Nevertheless, within the framework of the capitalist system, “civilisation” of capital is always ruled by “absolute power” of capital. Responsibilities, obligations and morals “beyond capital” look pale and weak under many circumstances, therefore the United States is still the country that consumes the most energy and discharges the most pollutants in the world. To cater to enterprises’ need for “capital” appreciation, the Bush Administration lowered the standards of energy conservation and emission reduction, and refused to sign Kyoto Protocol. This indicated that under capitalist conditions, there are many restrictions that “civilisation” of capital cannot overcome. Only under the condition that goes for social modernisation can mechanisms for capital “civilisation” be built and real regulation of “capital” be possible. Thus, capital can push forward social modernisation in the course of “civilisation”.
Today, integration of capital “civilisation” into social modernisation with Chinese characteristics also needs to undergo the process of compliance with the national conditions of China’s social modernisation and adaptation to growth and development of China’s social needs. Divorce from social needs will also bring about many problems and hinder social development. Summarisation of lessons from the drastic change in the Soviet Union and East Europe, the Latin American model and the “Arab Spring” shows that social modernisation requires freedom, democracy, equality, fairness, justice and openness. However, if we carry out all-round liberalisation and deregulation and promote “free policies” that Western developed countries have “demonstrated” in the primary development stage of social modernisation, then the so-called “subject status” of modernisation will be under so much pressure that the initiative in social modernisation will be finally lost, national industry will become abnormal and “internal ability” of social modernisation will be ultimately harmed.
Social modernisation is more concerned with improvement of people’s social welfare level, including various kinds of social insurance such as education, medical care, employment and housing. The social welfare level is a basic requirement of socialist common prosperity, an implication of “social modernisation” and all people’s social need. In light of the fact that China is still in the primary stage of socialism, we cannot realise “high welfare” because this will weaken the dynamic mechanism of social competition, cut social accumulation and undermine the comprehensive driving force behind social modernisation. We should advocate a moderate “outlook on welfare” and an outlook on consumption and consumption model that can develop with social civilisation harmoniously and orderly to drive social modernisation with Chinese characteristics.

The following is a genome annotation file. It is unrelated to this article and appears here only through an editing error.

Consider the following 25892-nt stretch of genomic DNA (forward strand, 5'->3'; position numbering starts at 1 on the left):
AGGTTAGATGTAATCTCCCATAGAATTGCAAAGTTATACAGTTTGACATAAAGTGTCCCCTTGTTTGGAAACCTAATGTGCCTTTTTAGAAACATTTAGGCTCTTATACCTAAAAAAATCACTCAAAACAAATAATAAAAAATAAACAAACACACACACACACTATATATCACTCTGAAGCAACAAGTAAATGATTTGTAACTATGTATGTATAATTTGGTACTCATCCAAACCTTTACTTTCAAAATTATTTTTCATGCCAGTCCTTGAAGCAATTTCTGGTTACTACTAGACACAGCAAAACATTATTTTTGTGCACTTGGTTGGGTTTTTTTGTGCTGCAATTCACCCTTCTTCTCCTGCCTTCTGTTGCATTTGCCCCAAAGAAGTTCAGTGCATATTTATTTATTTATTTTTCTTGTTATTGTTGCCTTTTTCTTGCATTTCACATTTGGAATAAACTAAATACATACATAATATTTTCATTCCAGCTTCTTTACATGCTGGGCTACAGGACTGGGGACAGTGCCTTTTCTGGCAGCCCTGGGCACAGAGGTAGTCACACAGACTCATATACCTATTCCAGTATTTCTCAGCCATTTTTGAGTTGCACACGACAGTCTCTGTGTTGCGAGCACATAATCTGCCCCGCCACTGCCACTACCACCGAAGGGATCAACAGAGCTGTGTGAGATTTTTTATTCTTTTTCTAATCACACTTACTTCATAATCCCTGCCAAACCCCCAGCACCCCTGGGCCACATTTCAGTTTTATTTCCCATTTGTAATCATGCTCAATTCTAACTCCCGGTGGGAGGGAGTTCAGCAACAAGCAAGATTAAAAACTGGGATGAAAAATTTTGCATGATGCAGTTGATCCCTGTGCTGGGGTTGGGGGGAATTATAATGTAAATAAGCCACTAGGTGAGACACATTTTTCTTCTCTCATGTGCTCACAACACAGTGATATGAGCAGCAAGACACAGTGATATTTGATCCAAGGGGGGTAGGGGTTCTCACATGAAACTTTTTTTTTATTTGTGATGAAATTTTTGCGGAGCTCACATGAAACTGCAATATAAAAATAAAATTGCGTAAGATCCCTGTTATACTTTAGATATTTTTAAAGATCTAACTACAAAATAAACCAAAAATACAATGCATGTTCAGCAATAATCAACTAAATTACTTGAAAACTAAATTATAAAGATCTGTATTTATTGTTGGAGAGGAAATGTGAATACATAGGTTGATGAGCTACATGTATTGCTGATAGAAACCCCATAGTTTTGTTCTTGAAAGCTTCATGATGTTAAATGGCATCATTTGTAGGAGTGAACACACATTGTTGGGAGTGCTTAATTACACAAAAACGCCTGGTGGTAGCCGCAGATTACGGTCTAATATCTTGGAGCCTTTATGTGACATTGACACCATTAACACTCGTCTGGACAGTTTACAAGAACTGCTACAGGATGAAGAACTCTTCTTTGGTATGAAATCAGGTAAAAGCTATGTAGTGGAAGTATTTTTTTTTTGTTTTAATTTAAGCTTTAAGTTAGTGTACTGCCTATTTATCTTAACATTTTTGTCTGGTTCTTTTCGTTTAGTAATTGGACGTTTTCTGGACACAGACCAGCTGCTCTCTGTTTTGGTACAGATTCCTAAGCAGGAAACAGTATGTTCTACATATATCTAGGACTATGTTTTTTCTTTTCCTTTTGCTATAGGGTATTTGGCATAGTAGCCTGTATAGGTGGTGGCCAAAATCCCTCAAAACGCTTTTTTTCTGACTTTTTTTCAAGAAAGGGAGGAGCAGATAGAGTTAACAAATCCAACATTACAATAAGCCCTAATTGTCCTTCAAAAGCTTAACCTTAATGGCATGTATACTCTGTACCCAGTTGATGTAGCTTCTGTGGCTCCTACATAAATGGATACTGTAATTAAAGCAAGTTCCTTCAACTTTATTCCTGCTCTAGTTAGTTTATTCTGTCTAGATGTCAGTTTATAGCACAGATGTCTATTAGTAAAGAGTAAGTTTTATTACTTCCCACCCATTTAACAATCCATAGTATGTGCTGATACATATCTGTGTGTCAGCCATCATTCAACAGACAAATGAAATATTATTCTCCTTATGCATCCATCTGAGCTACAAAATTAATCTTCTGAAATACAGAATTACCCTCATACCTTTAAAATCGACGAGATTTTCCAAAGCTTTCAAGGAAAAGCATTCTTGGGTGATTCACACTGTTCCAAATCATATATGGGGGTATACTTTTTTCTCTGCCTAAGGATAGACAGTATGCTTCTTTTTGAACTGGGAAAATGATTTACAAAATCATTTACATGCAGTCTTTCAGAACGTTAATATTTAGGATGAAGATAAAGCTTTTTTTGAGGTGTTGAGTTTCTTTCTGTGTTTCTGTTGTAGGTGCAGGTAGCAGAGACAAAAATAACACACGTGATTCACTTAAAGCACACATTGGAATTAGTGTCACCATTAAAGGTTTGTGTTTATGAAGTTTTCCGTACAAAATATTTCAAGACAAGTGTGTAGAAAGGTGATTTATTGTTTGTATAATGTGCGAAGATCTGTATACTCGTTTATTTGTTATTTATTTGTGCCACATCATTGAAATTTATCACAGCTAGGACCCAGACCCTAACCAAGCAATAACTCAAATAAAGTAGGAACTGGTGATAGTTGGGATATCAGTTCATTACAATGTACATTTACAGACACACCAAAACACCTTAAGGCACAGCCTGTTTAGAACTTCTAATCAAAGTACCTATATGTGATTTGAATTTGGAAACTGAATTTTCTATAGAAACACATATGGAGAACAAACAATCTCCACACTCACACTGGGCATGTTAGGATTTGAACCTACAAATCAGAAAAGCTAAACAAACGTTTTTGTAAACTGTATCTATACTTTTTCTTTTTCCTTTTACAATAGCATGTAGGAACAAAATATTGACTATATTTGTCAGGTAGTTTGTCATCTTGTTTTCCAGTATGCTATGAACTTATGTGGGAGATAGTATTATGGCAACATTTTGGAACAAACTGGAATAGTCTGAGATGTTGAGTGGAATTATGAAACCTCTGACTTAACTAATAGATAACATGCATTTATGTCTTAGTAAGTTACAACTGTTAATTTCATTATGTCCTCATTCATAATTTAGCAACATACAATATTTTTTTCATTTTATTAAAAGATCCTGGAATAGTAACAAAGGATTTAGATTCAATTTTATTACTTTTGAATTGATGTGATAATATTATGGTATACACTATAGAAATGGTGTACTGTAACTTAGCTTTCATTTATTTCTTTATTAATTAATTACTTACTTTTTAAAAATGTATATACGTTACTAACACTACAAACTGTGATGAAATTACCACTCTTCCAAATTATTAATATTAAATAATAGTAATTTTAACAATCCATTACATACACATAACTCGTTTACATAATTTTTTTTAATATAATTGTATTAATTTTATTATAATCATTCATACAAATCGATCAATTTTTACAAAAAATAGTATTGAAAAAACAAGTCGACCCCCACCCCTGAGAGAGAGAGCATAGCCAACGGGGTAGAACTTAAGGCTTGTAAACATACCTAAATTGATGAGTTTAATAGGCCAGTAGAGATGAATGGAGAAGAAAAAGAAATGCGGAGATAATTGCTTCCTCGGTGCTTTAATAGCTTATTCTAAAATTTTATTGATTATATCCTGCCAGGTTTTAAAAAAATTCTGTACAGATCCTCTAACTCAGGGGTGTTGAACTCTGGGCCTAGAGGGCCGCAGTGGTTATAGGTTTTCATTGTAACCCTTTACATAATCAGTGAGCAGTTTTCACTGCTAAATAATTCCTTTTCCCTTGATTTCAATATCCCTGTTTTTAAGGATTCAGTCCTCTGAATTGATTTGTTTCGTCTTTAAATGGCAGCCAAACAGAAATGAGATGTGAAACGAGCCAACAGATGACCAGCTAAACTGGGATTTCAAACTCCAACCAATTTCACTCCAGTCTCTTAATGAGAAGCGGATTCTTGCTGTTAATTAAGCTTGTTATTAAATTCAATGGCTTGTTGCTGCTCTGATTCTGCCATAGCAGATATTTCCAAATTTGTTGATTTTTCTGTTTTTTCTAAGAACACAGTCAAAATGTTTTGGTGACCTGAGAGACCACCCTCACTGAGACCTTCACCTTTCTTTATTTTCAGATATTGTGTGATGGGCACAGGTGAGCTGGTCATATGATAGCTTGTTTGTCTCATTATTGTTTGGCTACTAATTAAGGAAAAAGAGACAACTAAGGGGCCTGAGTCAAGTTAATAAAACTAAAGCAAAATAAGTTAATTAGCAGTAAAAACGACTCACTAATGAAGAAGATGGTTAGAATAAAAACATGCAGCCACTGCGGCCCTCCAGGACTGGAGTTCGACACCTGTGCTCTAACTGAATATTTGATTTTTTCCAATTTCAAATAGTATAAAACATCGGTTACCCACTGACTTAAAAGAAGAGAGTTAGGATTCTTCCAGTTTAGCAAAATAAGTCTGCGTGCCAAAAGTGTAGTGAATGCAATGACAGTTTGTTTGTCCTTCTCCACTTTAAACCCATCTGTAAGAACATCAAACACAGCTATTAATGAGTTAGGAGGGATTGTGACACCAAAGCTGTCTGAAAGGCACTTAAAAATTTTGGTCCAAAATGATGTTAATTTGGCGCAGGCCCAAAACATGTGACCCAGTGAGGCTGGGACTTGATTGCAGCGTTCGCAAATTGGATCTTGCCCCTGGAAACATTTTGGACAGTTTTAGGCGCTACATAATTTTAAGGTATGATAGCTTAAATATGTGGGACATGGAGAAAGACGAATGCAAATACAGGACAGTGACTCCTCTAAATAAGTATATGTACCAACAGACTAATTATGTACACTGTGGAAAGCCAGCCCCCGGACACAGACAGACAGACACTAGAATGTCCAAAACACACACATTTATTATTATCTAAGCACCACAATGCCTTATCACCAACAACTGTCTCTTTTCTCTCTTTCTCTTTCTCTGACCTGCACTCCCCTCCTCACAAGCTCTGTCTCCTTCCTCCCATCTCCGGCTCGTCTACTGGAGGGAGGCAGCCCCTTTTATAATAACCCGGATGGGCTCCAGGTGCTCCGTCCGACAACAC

Paths of Building the Dynamic Mechanism of “Social Modernisation” with Chinese Characteristics
China, as a developing country, should make active efforts for construction of socialist “civilisation” of capital with Chinese characteristics and find a road of conscious “social modernisation” by using capital and going beyond capital suitable for China’s national conditions. If civilisation of “capital” in a capitalist society is “unconscious civilisation” lacking “restraint”, “control” and “governance”, then demand for and use of capital in social modernisation with Chinese characteristics should get capital out of the “barbaric” state, “adjust” to make “capital” go towards the state of “conscious civilisation” through orderly and effective “restraint” towards capital, and really turn capital into a tool beneficial to the people. Here, three paths for building the dynamic mechanism of social modernisation with Chinese characteristics are put forward mainly within the framework of the rule of law.
Regulating and Promoting “Civilisation” of Capital Based on the Socialist Market Economy
The socialist market economy addresses the efficiency of the market economy and the problem of social fairness. The market economy has never meant allocation of resources in a purely economic sense but shaped the life consciousness of primacy of “market interests”. Once such real “market interests” become the law of the whole society’s functioning, they will naturally form a social mechanism and everybody is concerned about fair “exchange value”. “Exchange value” in the market economy directly points to every participant in the market economy. This is the most direct and realistic soil for awakening of “individual consciousness”. The market economy mechanism shapes an objective choice attaching importance to real interests, making everybody pay attention to real life and abandon various kinds of “Utopian” life.3 In other words, the “market economy” departs from Utopia in any sense in the first place, and shapes a down-to-earth universally realistic life scene. Because of such reality, freedom, democracy and equality under the conditions of the market economy are most realistically “practical”. Any freedom, democracy or equality that cannot generate interests through the market economy is regarded as “non-freedom”, “non-democracy” or “non-equality”.